Eight Legged Horse Driven By Efficiency

Artificial Disc Replacement Surgery on the Rise

Spinal disorders are not uncommon to a high percentage of the global population, with about 80% of the Americans experiencing at least one episode of back pain during their lifetime. As people age, they experience a deterioration of the mechanical and biological integrity in their intervertebral discs. Disc deterioration either affects the spinal unit leading to a number of painful entities or may actually produce pain directly.

Not long ago, the only treatment options for spinal disorders included non-surgical therapy. Patients undergoing these treatments would be taken through options such as heat, rest, analgesics, manipulation and physical therapy. Unfortunately, many patients do not respond to these treatments as expected. Other surgical management treatment like spine decompression, spinal manipulation, and arthrodesis have also been explored but have been found to lead to recurrent disc rupture, degenerative processes, spinal stenosis and instability.

The Efficacy of Artificial Disc Replacement

The good news is that there exists a more effective surgical treatment option for lumbar and cervical spines known as artificial disc replacement. This process replaces the painful disc with another fully functional artificial implant. After the success of two disc implants back in 2004 and 2006, the US approved this approach as a vitable treatment option for spinal disease. Since then, more and more people have embraced it to treat spinal disorders compared to non surgical treatments.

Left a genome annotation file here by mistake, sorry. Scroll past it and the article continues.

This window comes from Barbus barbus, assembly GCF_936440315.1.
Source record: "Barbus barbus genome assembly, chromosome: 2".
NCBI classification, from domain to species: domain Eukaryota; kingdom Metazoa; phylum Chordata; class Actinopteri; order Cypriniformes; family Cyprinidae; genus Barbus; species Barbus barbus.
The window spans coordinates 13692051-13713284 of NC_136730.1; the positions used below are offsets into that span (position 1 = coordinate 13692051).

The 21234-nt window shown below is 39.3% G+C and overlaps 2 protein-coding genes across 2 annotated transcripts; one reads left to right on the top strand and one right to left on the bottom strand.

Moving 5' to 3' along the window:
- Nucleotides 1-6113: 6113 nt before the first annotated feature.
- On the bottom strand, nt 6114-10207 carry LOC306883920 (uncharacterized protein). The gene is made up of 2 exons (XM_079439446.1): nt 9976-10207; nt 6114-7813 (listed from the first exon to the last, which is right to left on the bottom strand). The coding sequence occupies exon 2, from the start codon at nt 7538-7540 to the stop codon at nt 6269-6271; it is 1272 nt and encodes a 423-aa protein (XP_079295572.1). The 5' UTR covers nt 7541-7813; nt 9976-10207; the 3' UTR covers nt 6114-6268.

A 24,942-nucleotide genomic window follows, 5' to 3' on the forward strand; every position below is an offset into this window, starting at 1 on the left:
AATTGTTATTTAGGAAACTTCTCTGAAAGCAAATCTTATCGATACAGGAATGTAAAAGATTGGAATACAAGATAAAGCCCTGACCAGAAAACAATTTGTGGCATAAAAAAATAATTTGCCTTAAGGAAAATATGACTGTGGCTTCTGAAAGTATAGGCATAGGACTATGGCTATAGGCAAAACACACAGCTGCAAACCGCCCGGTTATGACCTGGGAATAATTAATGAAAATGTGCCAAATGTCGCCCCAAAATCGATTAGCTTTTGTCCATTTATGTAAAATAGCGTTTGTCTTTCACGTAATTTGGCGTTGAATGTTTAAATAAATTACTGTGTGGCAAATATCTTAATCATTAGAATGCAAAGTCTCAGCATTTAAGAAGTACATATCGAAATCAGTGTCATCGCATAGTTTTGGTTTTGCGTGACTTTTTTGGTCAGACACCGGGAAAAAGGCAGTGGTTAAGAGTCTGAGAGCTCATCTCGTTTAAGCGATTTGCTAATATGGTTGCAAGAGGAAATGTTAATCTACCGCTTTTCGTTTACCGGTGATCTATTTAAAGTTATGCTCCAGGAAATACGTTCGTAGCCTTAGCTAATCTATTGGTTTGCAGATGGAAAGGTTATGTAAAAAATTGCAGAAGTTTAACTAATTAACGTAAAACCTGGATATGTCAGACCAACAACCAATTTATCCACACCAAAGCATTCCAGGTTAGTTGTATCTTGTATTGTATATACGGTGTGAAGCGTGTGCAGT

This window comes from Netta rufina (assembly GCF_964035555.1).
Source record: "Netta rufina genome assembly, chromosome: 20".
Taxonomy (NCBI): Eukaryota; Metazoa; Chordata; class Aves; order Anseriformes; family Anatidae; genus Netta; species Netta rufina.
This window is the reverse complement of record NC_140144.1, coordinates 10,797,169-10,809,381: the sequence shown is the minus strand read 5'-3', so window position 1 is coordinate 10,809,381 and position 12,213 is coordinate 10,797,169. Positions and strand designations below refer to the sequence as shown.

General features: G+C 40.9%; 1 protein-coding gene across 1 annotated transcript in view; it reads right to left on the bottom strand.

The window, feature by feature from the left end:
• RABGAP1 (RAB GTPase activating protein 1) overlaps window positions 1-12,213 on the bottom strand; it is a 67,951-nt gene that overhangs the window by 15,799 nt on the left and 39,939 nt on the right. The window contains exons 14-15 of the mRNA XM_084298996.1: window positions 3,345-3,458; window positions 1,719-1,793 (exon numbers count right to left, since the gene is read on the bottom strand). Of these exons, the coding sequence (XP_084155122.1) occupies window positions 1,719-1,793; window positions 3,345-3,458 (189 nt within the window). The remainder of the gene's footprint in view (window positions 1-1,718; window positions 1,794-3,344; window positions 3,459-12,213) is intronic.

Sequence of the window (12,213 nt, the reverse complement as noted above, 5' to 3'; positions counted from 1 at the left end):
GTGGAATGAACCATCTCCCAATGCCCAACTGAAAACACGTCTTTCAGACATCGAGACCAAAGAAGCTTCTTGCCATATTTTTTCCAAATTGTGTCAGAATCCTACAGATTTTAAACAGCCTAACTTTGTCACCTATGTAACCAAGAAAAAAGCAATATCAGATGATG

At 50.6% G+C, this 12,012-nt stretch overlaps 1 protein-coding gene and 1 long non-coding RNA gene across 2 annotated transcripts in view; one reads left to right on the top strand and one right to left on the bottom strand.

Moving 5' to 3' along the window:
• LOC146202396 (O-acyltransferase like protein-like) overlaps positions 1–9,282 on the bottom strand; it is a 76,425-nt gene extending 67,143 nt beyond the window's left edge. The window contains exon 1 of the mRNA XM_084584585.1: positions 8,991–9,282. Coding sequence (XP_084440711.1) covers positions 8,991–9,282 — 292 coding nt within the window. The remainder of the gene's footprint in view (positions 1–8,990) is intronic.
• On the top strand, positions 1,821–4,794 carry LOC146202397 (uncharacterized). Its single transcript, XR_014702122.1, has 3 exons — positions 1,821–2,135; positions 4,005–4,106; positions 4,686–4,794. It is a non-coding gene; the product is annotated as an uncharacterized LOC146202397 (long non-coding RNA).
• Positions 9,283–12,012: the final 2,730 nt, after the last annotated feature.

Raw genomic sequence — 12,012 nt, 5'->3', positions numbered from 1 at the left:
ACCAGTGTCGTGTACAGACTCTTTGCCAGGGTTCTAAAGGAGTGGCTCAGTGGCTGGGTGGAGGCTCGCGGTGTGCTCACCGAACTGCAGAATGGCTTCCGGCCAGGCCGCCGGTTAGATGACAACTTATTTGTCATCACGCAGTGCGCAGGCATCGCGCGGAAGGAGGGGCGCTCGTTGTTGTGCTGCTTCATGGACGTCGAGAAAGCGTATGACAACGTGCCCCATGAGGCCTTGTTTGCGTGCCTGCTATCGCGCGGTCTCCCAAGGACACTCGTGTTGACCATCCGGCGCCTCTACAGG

Primary Purpose of Disc Replacement Surgery

Artificial disc replacement surgery is a treatment for chronic back pains that restores the normal functioning of the intervertebral disc. It does this without the common problems associated with non surgical options mentioned above. The disc implant is manufactured with materials that pose no danger to the human body therefore the patient feels much better after the procedure. It’s almost like being given a new lease of life.

Today, disc replacement surgery can be done on both the neck (cervical spine) and low back (lumbar spine.) The former, cervical disc replacement surgery is more common as other treatment alternatives are notably more effective for the lumbar spine (i.e spinal fusion surgery.)

The Surgical Procedure Explained

The process involves the removal of a problematic spinal disc and replacing it with a prosthetic implant usually made of metal which can either have a plastic bearing surface or not. A surgeon makes an incision in the lower abdomen then moves the abdominal organs to the side for a better view of the spine. The next step is the careful removal of the degenerated and collapsed disc without any damage to the other parts of the body.